As early as a decade before your retirement is an excellent time to start evaluating various feasible choices you need to make to better your golden years. Before you leave your profession, it’s essential to scrutinise your money and lifestyle as these can shape the remainder of your life. Thorough preparation will give you complete control over your money and life as well as any unexpected emergencies.
Are you preparing to retire? Here’s a checklist of what to do.
Determine how much retirement income you need
Before anything else, you need to work out your expenses in relation to how much income will be streaming in in retirement. This is best done a few years before retirement.
Start with the following if they apply in your case:
Get a State Pension Statement
This will enable you to estimate the amount of State Pension you’re eligible for based on your contributions to the National Insurance scheme.
Determine the amount you’ll get from your defined benefit pension
Ask to be provided with the latest statement showing the amount of pension you’ve accrued as well as what to expect upon retirement.
Add up savings and any investments available for use in your retirement
In addition to your pension, you might also have other savings and investments that could help boost your income when you retire. Take inventory of these too.
Trace any lost pensions
The government runs a free service known as the Pension Tracing Service. Use it to find out if you’ve lost any old pension you might have built over the years.
Create a retirement budget
After estimating your retirement income, you can go ahead and list your monthly fixed expenses such as housing and mortgage. Then, add in variable payments and compare this against your estimated income. This should give you a rough idea of how your finances would work at various income levels. You can tweak your estimated retirement income to determine how saving more today can benefit your retirement years.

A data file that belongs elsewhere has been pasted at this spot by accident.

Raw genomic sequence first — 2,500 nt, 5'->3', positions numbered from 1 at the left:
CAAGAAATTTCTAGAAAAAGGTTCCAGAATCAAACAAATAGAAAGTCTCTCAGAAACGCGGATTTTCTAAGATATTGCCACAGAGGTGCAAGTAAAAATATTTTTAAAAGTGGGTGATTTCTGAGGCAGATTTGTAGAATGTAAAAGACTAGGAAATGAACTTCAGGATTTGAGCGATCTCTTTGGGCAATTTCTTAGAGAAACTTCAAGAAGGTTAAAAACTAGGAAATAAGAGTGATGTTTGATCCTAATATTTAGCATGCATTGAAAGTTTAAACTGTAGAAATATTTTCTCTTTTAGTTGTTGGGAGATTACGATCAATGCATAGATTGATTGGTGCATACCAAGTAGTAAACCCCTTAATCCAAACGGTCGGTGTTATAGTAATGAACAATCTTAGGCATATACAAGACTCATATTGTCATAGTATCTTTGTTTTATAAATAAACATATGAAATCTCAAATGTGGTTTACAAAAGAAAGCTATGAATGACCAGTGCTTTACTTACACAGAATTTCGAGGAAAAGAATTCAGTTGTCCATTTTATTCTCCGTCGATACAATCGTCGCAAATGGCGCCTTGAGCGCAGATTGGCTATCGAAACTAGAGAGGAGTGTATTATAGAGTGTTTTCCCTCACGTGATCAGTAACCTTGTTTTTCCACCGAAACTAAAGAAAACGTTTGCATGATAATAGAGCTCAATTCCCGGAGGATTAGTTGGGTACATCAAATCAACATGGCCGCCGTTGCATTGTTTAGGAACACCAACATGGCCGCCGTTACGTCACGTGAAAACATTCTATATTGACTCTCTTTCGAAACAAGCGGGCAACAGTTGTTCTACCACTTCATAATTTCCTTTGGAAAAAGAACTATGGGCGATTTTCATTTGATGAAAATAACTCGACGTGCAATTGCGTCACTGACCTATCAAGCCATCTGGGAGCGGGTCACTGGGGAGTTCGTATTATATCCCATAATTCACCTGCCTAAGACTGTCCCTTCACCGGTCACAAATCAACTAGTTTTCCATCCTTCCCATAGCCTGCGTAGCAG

Avoid risking your pension savings
If you already have a personal or workplace pension where you have a pension pot, chances are you’ve invested the money in funds. This is why it makes sense to move this money to lower-risk investments gradually. Start this as early as possible such as ten years before retirement. If you are not sure how to invest, it’s a good idea to get financial advice about what option best fits you.
Look into your life insurance options
Another thing you shouldn’t forget is insurance because unforeseen circumstances can have a significant impact on your family if you’re uninsured. Many employers offer life insurance as part of the employee benefits package. However, once you retire, you will likely lose coverage.
If you have it and want to keep the coverage, start the paperwork to convert it from group to individual policy. This means you’ll be paying the premium directly to the insurance company instead of having it deducted from the payroll. Having life insurance in retirement protects your beneficiaries in the event of your passing away.
Audit your assets and debts
Auditing your assets and debts is a great way to evaluate your financial health. You can do this by creating a spreadsheet to track your income, savings, assets and debts. This should include everything from your vehicles and home to the most valuable possessions. Update each change in your spreadsheet to keep your audit current.
Eliminate as much debt as possible
It’s a wise idea to reduce your debt during your working years so that your retirement savings don’t go towards settling the debt. You could start paying off in smaller lines of credit, e.g. car loans. When you’re done paying one off, move to the next debt.
Build up an emergency fund
If you are not prepared, financial emergencies can derail you real quick. It can create a situation that’s hard to recover from, forcing you to cash in retirement accounts and run up credit cards. By saving up for more than three months of living expenses, it’s easy to weather any emergencies without using a part of your retirement savings.
Preparing for retirement can be seen as overwhelming, especially as it gets closer to the last working day. Regardless, the more work you put upfront, the more you will enjoy your golden years. Remember, retirement is your last chance to enjoy your dreams and influence how you’ll be remembered. Spend each day with that in mind.